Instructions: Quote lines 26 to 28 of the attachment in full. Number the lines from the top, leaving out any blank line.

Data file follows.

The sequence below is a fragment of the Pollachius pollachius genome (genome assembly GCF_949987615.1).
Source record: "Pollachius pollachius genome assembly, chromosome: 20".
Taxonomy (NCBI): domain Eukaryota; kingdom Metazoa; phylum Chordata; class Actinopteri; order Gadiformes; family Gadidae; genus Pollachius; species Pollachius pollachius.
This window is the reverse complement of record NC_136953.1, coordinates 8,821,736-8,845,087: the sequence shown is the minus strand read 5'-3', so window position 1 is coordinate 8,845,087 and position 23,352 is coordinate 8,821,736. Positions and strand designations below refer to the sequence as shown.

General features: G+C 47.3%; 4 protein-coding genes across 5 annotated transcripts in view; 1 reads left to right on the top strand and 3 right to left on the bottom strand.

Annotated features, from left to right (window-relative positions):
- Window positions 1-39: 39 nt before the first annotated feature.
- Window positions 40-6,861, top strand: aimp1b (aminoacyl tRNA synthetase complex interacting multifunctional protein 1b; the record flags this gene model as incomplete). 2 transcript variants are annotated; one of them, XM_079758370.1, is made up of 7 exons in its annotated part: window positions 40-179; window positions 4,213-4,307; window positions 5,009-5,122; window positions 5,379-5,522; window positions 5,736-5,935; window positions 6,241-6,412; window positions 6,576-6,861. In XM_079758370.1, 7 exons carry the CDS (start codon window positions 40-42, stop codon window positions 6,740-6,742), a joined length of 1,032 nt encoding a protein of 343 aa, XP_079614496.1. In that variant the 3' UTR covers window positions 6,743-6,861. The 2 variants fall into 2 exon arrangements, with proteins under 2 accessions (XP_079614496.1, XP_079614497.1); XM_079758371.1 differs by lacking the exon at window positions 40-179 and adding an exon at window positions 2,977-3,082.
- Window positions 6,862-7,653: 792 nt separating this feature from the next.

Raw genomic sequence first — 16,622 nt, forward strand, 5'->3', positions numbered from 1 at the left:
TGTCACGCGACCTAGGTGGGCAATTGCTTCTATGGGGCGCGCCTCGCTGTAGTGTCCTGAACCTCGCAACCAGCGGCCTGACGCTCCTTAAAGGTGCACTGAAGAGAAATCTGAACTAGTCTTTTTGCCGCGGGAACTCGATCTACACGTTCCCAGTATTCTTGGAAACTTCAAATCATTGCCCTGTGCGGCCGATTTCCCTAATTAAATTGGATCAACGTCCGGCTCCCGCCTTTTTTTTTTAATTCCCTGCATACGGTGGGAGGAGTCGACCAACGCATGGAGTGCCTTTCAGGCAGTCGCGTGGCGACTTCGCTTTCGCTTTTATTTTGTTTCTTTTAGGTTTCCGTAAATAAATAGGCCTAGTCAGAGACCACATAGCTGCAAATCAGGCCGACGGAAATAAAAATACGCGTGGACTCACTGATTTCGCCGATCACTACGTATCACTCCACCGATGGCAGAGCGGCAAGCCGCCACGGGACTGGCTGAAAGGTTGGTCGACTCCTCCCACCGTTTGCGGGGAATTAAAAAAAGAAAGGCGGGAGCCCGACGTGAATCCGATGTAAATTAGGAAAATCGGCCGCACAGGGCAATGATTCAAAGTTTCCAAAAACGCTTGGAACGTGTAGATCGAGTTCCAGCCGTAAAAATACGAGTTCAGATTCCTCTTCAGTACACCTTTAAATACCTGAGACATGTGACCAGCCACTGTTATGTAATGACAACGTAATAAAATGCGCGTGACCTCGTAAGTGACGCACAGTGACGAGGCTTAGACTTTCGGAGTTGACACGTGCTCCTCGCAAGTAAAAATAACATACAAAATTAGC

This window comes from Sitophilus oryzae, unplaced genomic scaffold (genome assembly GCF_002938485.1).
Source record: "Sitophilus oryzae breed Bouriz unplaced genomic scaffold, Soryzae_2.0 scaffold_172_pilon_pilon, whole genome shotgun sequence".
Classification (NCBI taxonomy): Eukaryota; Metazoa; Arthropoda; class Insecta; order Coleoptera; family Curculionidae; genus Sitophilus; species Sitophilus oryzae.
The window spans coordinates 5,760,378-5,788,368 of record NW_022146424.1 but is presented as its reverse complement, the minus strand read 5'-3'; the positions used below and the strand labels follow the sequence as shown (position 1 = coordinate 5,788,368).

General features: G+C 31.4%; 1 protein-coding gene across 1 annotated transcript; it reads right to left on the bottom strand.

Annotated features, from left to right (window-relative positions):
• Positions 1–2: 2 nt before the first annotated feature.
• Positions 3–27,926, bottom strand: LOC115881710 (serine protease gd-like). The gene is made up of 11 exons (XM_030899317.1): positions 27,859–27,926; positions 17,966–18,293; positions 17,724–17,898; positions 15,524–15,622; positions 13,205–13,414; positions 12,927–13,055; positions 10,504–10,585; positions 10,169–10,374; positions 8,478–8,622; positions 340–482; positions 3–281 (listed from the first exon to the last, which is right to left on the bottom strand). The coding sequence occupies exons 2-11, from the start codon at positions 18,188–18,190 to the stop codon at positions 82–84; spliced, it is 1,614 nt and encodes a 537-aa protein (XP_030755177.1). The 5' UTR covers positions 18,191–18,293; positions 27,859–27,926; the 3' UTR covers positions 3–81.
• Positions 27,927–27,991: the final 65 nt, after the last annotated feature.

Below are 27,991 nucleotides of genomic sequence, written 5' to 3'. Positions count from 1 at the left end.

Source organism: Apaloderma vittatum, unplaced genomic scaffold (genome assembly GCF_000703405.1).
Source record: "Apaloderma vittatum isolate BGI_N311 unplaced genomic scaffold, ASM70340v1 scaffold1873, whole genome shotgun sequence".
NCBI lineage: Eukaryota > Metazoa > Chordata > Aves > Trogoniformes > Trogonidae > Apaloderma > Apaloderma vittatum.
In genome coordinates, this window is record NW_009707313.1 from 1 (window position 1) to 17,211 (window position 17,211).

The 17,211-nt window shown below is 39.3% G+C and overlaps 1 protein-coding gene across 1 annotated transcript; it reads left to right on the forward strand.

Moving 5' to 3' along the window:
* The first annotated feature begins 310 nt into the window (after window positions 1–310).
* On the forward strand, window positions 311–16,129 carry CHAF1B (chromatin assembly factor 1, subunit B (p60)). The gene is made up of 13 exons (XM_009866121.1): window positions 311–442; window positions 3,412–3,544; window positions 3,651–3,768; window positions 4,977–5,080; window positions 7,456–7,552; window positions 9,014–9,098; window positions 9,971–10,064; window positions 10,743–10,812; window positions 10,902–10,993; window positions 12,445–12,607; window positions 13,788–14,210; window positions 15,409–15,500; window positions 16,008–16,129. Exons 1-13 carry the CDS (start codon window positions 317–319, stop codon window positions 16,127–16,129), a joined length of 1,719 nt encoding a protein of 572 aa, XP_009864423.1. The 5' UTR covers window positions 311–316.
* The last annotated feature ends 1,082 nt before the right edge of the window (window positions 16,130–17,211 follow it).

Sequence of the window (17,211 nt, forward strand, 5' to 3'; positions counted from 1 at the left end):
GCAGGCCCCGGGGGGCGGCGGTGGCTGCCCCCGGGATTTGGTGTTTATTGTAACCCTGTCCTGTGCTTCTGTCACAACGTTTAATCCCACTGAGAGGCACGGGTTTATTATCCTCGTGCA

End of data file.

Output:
The 17,211-nt window shown below is 39.3% G+C and overlaps 1 protein-coding gene across 1 annotated transcript; it reads left to right on the forward strand.

Moving 5' to 3' along the window:
* The first annotated feature begins 310 nt into the window (after window positions 1–310).